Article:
One thing to note: it’s a remake, and it has a few QOL additions, but otherwise there is very little to differentiate Black Mesa from Half-Life 2 or other modern plot-based modern shooters. If you’ve already played the sequels, then don’t expect Black Mesa to hold you over in terms of novelty until the final release of God-damned Half-Life 3 come on Gabe you know you must have it somewhere. The final levels i.e. Xen aren’t ready yet either, hence the Early Access title.
The question of whether this should be bought individually is a tough one, but I have to say it’s probably not worth it yet. New entrants who haven’t played the original Half-Life will probably like it, and there is the nostalgia factor for the older veterans. But it is, at the end of the day, still just a remake.
Ask yourself if you’re happy to pay for a reskin and a touchup of Half-Life. If so, Black Mesa is the game for you. If you want something chunkier in terms of new content, then you may want to give it a pass.
Kingdom: New Lands
Tales spread of far off isles with mysteries waiting to be discovered. Rulers will need all the strength of their subjects to sail away and find new kingdoms in these New Lands. Be brave, ruler, and fight to the bitter end, lest these New Lands conquer you instead.
Simple but not lacking in depth, the original Kingdom was a fun little indie game that managed to hold your attention with possibly the most basic control mechanics known to man. Left goes left, right goes right, down drops coins, use coins to upgrade, hire and build. Kingdom: New Lands builds on that premise.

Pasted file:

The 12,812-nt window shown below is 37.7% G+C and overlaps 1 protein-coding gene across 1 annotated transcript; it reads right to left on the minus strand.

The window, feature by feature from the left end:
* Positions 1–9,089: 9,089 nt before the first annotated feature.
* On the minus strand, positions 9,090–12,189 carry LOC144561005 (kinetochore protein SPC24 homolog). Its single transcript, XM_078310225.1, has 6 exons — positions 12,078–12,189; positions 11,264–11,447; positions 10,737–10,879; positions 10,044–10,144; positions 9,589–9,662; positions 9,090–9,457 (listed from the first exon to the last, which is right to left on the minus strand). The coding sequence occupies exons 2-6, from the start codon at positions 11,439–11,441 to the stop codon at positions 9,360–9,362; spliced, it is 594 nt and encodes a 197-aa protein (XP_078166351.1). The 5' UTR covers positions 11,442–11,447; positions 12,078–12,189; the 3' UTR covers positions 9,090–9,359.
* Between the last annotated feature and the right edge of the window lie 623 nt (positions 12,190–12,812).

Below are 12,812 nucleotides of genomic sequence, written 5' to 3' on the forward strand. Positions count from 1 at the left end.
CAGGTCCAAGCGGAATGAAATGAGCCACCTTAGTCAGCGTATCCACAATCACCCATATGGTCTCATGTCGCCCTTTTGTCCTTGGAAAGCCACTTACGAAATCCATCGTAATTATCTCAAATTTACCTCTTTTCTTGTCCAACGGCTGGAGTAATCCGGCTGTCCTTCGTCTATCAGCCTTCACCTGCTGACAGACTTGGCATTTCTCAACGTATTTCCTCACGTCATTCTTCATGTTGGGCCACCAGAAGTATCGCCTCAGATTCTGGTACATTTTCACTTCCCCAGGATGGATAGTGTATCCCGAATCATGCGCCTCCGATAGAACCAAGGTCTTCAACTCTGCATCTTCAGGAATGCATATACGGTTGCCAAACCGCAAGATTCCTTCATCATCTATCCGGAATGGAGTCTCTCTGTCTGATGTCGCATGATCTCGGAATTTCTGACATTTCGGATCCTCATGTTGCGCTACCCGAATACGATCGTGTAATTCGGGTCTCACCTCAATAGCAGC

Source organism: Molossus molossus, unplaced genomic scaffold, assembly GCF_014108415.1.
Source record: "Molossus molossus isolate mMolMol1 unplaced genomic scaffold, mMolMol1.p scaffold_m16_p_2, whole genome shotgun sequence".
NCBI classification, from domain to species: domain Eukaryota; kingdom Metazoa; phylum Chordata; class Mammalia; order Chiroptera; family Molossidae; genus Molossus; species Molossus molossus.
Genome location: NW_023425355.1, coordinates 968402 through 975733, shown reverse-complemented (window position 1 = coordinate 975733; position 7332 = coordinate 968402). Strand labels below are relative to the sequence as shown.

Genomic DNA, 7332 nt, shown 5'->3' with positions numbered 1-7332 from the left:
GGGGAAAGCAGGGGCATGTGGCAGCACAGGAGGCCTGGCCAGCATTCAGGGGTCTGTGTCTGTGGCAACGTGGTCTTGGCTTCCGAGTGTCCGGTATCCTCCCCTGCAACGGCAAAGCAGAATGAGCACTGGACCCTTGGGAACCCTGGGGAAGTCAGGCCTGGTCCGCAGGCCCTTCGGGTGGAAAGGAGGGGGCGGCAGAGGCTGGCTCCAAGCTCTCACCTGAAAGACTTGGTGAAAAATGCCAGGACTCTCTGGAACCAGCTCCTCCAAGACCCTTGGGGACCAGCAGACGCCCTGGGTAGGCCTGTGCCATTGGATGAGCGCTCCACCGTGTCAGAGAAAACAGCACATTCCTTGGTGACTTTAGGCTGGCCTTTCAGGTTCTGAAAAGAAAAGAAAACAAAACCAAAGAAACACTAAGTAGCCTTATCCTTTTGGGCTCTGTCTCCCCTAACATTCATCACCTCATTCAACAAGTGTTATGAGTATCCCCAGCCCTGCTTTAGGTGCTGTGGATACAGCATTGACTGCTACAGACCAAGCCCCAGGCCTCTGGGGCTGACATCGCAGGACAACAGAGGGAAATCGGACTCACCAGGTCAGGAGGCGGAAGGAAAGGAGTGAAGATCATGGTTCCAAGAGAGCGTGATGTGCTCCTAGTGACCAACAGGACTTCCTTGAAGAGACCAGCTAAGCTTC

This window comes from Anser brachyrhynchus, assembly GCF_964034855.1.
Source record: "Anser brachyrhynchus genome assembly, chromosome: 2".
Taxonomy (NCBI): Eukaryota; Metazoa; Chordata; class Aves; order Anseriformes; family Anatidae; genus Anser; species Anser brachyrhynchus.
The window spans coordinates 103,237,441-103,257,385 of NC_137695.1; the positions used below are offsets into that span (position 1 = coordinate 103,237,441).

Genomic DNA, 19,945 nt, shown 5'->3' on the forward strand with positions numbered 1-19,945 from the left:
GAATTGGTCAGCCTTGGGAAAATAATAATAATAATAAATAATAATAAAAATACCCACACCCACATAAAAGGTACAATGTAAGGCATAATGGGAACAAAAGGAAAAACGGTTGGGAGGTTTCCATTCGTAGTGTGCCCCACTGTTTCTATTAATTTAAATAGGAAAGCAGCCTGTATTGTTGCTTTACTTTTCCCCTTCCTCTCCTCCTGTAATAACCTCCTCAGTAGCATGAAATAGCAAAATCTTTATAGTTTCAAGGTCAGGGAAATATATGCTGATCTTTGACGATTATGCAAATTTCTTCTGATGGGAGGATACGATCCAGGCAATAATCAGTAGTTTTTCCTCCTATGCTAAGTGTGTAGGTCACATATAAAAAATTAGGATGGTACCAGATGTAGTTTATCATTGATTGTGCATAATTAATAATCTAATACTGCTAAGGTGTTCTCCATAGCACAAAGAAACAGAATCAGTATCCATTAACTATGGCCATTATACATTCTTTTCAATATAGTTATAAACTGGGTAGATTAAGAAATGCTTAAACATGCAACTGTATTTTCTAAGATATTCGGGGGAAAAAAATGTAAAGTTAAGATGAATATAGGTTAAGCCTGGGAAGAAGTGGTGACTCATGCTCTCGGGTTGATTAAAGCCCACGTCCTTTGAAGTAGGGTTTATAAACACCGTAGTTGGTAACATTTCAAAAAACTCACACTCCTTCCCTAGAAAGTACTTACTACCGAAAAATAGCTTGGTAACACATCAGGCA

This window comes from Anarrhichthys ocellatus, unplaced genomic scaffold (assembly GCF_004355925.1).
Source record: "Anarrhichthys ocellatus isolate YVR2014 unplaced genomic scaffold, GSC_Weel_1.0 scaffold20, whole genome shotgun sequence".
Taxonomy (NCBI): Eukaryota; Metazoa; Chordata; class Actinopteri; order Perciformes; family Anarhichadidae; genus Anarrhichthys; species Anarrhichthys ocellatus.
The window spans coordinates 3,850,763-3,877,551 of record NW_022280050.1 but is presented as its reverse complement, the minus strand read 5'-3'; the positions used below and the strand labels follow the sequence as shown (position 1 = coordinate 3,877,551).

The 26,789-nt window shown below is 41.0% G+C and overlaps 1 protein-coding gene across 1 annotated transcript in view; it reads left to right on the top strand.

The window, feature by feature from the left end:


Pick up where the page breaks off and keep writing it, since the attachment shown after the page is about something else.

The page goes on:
However, it does end up being quite repetitive despite the new content – a significant portion of which is merely for show. The simplicity, in this case, works against it. Still, an excellent addition to the Humble Bundle, and could easily eat up an entire day if you let it.
Set in a retrofuture inspired by sci-fi classics such as 2001: A Space Odyssey, the game is about forging a personal relationship with your only companion, an insecure AI entity capable of procedurally generating over two million lines of dialog.
Basically, Chatbot: The Game. It’s funelled into a vaguely comprehensible storyline and graphical environment, but it feels like this game was designed entirely around the mechanic of speaking with an AI that tries to interpret naturalistic language input.
Sometimes it succeeds, but most of the time it doesn’t, often giving nonsensical answers or hints that are completely off-topic. A nice attempt, with some measure of success, but not a particularly noteworthy addition to the bundle.